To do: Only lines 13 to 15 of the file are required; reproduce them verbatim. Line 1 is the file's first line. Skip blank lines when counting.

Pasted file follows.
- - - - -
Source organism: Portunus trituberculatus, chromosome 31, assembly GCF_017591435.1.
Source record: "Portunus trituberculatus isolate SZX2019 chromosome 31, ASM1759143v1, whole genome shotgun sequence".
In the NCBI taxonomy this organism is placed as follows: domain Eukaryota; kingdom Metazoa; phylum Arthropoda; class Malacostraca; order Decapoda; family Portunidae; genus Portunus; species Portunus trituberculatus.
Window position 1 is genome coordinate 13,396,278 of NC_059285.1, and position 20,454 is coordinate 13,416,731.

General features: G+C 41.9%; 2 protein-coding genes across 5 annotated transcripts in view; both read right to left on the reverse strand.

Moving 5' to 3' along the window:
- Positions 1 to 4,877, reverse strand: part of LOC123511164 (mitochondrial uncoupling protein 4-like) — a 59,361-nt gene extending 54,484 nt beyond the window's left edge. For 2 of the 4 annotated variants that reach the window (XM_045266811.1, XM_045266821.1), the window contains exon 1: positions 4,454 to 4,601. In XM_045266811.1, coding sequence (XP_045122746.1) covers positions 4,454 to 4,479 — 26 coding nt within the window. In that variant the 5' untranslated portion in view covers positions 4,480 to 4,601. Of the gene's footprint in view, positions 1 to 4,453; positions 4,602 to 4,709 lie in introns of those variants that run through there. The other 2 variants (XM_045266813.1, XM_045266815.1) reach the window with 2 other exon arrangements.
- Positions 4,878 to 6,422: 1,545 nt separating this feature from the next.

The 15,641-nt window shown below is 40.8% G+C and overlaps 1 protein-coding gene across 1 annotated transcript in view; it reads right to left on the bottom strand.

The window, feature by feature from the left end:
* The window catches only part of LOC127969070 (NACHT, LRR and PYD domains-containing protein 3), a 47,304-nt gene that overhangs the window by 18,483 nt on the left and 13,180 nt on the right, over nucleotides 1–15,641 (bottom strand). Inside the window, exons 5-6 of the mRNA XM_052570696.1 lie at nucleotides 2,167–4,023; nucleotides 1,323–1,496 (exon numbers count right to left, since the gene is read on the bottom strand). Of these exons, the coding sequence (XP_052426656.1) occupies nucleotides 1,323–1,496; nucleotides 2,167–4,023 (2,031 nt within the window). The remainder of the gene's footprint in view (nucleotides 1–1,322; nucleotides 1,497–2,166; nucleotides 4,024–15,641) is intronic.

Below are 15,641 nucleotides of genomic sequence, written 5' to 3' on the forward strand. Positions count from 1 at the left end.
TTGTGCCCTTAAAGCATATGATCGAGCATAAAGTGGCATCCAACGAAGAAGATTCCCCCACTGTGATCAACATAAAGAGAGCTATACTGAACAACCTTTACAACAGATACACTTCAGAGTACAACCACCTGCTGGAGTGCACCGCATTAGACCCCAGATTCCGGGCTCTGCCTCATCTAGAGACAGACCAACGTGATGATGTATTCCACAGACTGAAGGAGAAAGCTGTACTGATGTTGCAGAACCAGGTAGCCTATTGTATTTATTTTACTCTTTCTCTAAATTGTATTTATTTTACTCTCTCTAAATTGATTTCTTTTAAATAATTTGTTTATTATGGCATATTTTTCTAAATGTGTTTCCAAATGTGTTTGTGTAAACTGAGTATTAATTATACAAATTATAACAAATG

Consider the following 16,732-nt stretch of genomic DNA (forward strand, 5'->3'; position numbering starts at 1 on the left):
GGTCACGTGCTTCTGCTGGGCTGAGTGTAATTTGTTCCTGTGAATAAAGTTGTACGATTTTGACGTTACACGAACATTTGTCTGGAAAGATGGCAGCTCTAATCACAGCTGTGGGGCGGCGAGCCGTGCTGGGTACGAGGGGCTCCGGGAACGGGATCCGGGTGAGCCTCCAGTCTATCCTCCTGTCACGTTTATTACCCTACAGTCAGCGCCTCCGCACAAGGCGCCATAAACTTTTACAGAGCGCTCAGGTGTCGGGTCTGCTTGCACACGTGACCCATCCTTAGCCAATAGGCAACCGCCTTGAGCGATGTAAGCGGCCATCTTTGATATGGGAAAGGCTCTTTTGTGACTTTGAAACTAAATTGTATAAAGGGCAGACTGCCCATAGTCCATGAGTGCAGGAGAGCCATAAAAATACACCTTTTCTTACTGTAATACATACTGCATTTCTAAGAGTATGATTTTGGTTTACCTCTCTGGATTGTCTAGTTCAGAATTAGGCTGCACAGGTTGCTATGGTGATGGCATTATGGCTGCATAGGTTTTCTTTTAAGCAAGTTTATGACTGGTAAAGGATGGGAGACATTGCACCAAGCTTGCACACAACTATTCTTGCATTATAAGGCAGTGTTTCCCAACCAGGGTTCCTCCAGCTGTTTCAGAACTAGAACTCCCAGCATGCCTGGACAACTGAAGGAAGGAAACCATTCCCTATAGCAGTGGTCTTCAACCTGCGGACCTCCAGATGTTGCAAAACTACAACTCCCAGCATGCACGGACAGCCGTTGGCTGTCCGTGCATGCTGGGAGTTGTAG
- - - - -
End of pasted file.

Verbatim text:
TTGTGCCCTTAAAGCATATGATCGAGCATAAAGTGGCATCCAACGAAGAAGATTCCCCCACTGTGATCAACATAAAGAGAGCTATACTGAACAACCTTTACAACAGATACACTTCAGAGTACAACCACCTGCTGGAGTGCACCGCATTAGACCCCAGATTCCGGGCTCTGCCTCATCTAGAGACAGACCAACGTGATGATGTATTCCACAGACTGAAGGAGAAAGCTGTACTGATGTTGCAGAACCAGGTAGCCTATTGTATTTATTTTACTCTTTCTCTAAATTGTATTTATTTTACTCTCTCTAAATTGATTTCTTTTAAATAATTTGTTTATTATGGCATATTTTTCTAAATGTGTTTCCAAATGTGTTTGTGTAAACTGAGTATTAATTATACAAATTATAACAAATG

Consider the following 16,732-nt stretch of genomic DNA (forward strand, 5'->3'; position numbering starts at 1 on the left):
GGTCACGTGCTTCTGCTGGGCTGAGTGTAATTTGTTCCTGTGAATAAAGTTGTACGATTTTGACGTTACACGAACATTTGTCTGGAAAGATGGCAGCTCTAATCACAGCTGTGGGGCGGCGAGCCGTGCTGGGTACGAGGGGCTCCGGGAACGGGATCCGGGTGAGCCTCCAGTCTATCCTCCTGTCACGTTTATTACCCTACAGTCAGCGCCTCCGCACAAGGCGCCATAAACTTTTACAGAGCGCTCAGGTGTCGGGTCTGCTTGCACACGTGACCCATCCTTAGCCAATAGGCAACCGCCTTGAGCGATGTAAGCGGCCATCTTTGATATGGGAAAGGCTCTTTTGTGACTTTGAAACTAAATTGTATAAAGGGCAGACTGCCCATAGTCCATGAGTGCAGGAGAGCCATAAAAATACACCTTTTCTTACTGTAATACATACTGCATTTCTAAGAGTATGATTTTGGTTTACCTCTCTGGATTGTCTAGTTCAGAATTAGGCTGCACAGGTTGCTATGGTGATGGCATTATGGCTGCATAGGTTTTCTTTTAAGCAAGTTTATGACTGGTAAAGGATGGGAGACATTGCACCAAGCTTGCACACAACTATTCTTGCATTATAAGGCAGTGTTTCCCAACCAGGGTTCCTCCAGCTGTTTCAGAACTAGAACTCCCAGCATGCCTGGACAACTGAAGGAAGGAAACCATTCCCTATAGCAGTGGTCTTCAACCTGCGGACCTCCAGATGTTGCAAAACTACAACTCCCAGCATGCACGGACAGCCGTTGGCTGTCCGTGCATGCTGGGAGTTGTAG